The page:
Drawing on a famous Depression-era murder case—the 1935 “Skeleton Murder” in Greenville, Texas—Greaves extrapolates from the historical record to look inside the principals’ hearts and minds. In May 1934, 13-year-old Lottie Garrett and her father, Dillard, are homeless, standing by a dusty road in Oklahoma, when Clint Palmer, recently released from Leavenworth, picks them up with promises of work and food. So begins a one-year odyssey in which Palmer, apparently after murdering Dillard, rapes Lottie and claims her as his wife before embarking on an interstate crime spree with Lottie in tow. It culminates with the double murder that made the pair famous (trial transcripts are interspersed within the story). Lottie’s narration, a mix of naïvete and hard-won toughness, is heartbreaking in its plainspoken recounting of the facts behind a nightmare, but all the characters, even Palmer—a sociopath to his core—reveal flickerings of inner lives that confound our attempts to pigeonhole this seemingly archetypal Depression tragedy. There are echoes of Robert Altman’s great 1974 film Thieves like Us here, but most of all Lottie evokes the steely but tender heart of Ree Dolly in Daniel Woodrell’s Winter’s Bone (2006). --Bill Ott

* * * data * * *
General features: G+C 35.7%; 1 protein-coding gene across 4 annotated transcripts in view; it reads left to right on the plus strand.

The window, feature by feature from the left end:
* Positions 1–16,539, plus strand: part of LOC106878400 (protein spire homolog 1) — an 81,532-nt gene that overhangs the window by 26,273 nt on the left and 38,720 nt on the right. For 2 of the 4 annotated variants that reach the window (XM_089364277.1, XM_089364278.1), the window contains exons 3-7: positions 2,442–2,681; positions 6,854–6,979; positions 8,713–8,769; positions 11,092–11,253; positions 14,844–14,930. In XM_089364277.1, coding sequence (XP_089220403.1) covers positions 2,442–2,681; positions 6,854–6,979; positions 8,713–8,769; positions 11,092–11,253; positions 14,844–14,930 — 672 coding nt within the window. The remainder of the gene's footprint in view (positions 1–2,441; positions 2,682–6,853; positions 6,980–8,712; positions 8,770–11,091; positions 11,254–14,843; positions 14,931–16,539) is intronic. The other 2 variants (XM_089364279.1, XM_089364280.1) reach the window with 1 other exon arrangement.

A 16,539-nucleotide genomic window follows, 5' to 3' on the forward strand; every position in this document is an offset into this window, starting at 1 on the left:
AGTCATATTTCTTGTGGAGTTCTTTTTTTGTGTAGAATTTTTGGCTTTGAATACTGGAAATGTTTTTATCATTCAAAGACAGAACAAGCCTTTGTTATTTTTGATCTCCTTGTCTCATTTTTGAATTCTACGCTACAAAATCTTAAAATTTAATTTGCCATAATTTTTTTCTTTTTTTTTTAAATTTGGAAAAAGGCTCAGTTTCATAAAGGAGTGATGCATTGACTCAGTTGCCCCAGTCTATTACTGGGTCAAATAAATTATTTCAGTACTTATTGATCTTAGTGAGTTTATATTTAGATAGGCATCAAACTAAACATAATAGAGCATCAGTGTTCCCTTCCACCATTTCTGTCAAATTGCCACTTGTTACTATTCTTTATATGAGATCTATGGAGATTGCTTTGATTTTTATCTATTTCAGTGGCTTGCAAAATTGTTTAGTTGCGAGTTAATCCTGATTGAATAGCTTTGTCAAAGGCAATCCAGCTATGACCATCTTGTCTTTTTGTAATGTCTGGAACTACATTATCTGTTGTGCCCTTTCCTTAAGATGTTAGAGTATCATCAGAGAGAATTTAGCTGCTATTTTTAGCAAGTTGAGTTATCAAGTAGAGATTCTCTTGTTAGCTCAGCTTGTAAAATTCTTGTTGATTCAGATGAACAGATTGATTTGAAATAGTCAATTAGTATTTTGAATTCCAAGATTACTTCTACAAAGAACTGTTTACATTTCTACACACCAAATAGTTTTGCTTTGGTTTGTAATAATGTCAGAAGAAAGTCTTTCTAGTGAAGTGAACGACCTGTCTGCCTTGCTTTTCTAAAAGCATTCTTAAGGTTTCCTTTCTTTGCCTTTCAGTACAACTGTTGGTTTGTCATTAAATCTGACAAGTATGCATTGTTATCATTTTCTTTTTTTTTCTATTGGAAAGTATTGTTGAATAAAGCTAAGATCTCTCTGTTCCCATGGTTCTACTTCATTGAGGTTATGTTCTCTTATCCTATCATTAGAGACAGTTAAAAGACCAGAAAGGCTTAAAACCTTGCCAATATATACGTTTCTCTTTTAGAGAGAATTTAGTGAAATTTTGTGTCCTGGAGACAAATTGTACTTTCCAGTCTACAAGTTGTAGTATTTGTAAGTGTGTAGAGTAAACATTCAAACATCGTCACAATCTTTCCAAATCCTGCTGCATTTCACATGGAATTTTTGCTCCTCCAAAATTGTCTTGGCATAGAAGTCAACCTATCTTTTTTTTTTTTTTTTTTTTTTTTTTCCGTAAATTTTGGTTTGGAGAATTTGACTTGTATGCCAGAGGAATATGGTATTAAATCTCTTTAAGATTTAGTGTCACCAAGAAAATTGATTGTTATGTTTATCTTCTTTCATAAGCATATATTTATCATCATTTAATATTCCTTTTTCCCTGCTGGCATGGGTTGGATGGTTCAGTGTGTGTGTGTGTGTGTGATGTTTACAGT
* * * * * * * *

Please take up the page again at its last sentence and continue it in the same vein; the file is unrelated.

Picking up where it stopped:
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Standing shoulder-to-shoulder with Mailer, Capote and Berendt, Greaves has crafted a McCarthy-esque non-fiction novelisation that is, at once, both timeless and classic. A truly extraordinary accomplishment, and a wonderful, wonderful book. I was left speechless R.J. Ellory Now and again you discover a thriller that sweeps you off your feet, it is so unexpected. This is one ... We are in the days of the dustbowls and The Grapes of Wrath ... A delicate mix of poignancy and horror, it is impossible to forget Daily Mail A taut and intriguing thriller ... The novel displays Greave's deft grasp of psychology ... Greave's fictional version of her story is a strange and unsettling read The Sunday Times A superb first novel, based on a true story ... Written in a style that is the prose equivalent of a Dorothea Lange photograph, it is, as much as anything, a coming-of-age story ... Extraordinarily moving reading Guardian Hard Twisted reads like the perfect amalgam of Cormac McCarthy and Jim Thompson: violent, hilarious, and as bracing and painful as the blow of a dog quirt across the face. Utterly irresistible. Pinckney Benedict, author of Dogs of God, The Wrecking Yard, Town Smokes, and Miracle Boy and Other Stories Hard Twisted is fictional crime, with an exceptional true story as its spine, written in a superbly innovative way. Chuck Greaves has penned a remarkably fine novel in prose as stylish and engaging as one will find...[A] compelling saga of murder, mystery, and good and evil at its rawest int he hardscrabble rural Southwest of the 1930s. Vincent Bugliosi, NYT-bestselling author of Helter Skelter, And the Sea Will Tell, and Four Days in November Greaves is the sort of formidable storyteller and mean prose-stylist that makes it look easy. With all the grit, suspense, pathos, and thrills you could ever ask for in a crime novel, Hard Twisted will leave you in knots Jonathan Evison, author of West of Here Greaves's deft prose twinkles like Okie campfires (in the night). Storytelling at its most compelling: raw, yet tender and as dangerous as warm moonshine breath on a young girl's neck Sir Alan Parker A riveting and stylistically stripped-down tale about Lucile Garrett ... subtle, seductive writing ... Greaves has in common with Hammett an ability to portray whole lives or landscapes in a few choice words, and his evocation of place is something to behold- the reader is there in the rickety old truck with the pair as they go on their crime spree, kicking up dust as they flee the scene. He's also brilliant at examining the psychology of both the main characters, adeptly drawing out the moral ambiguity of their situation. Impressive stuff Big Issue (Scotland) A much praised, gritty tale Bookseller
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